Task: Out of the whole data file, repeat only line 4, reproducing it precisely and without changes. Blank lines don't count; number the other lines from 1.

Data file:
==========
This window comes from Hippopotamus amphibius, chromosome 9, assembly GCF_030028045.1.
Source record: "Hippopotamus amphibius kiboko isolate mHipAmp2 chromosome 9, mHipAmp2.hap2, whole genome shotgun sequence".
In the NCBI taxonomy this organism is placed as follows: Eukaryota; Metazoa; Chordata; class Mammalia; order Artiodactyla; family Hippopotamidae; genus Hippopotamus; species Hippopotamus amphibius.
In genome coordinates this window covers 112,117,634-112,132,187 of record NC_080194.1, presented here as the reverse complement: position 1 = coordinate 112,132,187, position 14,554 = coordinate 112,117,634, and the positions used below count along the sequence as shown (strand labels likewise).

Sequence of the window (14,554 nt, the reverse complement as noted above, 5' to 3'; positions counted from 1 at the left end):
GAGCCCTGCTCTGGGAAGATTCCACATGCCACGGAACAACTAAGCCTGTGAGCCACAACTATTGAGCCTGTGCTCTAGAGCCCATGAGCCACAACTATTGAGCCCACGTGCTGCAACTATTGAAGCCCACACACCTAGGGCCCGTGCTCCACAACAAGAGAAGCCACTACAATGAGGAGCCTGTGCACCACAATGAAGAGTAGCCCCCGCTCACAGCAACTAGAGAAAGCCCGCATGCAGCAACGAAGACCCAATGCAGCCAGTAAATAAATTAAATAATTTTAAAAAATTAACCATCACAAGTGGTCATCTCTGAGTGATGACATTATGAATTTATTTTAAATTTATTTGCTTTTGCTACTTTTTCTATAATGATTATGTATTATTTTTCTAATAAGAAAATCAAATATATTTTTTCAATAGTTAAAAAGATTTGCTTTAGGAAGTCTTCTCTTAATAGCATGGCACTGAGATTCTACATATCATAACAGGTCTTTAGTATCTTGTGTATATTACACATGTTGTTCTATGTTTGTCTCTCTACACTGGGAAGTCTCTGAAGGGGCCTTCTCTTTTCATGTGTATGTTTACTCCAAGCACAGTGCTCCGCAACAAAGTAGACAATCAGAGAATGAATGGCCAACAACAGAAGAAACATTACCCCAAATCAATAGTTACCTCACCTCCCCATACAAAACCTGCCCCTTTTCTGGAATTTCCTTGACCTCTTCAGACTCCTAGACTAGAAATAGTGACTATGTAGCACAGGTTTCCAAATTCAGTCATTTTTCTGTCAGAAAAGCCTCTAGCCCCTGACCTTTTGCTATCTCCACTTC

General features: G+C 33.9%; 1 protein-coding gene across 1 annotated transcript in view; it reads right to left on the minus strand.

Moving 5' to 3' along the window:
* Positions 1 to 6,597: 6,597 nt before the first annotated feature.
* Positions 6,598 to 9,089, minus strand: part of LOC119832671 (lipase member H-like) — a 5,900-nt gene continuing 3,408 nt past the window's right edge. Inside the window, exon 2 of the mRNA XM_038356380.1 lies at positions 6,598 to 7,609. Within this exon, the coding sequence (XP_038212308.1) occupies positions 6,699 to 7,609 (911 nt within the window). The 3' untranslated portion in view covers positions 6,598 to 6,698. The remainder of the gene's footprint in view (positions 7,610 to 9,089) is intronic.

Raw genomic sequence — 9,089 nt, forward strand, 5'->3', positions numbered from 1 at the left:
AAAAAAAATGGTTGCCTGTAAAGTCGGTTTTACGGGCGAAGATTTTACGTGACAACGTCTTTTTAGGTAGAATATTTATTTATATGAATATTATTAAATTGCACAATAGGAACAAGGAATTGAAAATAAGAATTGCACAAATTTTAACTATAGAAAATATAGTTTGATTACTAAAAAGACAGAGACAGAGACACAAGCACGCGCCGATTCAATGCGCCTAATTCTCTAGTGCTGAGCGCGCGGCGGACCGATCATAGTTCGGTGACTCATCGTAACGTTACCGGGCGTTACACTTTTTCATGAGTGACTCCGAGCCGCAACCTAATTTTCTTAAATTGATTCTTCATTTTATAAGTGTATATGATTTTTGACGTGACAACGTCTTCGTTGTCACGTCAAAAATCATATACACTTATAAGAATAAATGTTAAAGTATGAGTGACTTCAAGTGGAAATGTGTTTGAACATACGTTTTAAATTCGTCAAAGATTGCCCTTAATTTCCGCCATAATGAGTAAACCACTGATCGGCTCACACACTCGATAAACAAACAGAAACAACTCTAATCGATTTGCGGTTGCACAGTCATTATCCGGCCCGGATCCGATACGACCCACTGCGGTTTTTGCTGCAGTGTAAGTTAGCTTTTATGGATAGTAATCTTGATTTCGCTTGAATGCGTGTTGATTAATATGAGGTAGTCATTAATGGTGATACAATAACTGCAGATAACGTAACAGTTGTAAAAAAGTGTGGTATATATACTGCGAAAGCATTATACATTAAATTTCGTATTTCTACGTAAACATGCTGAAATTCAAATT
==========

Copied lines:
In genome coordinates this window covers 112,117,634-112,132,187 of record NC_080194.1, presented here as the reverse complement: position 1 = coordinate 112,132,187, position 14,554 = coordinate 112,117,634, and the positions used below count along the sequence as shown (strand labels likewise).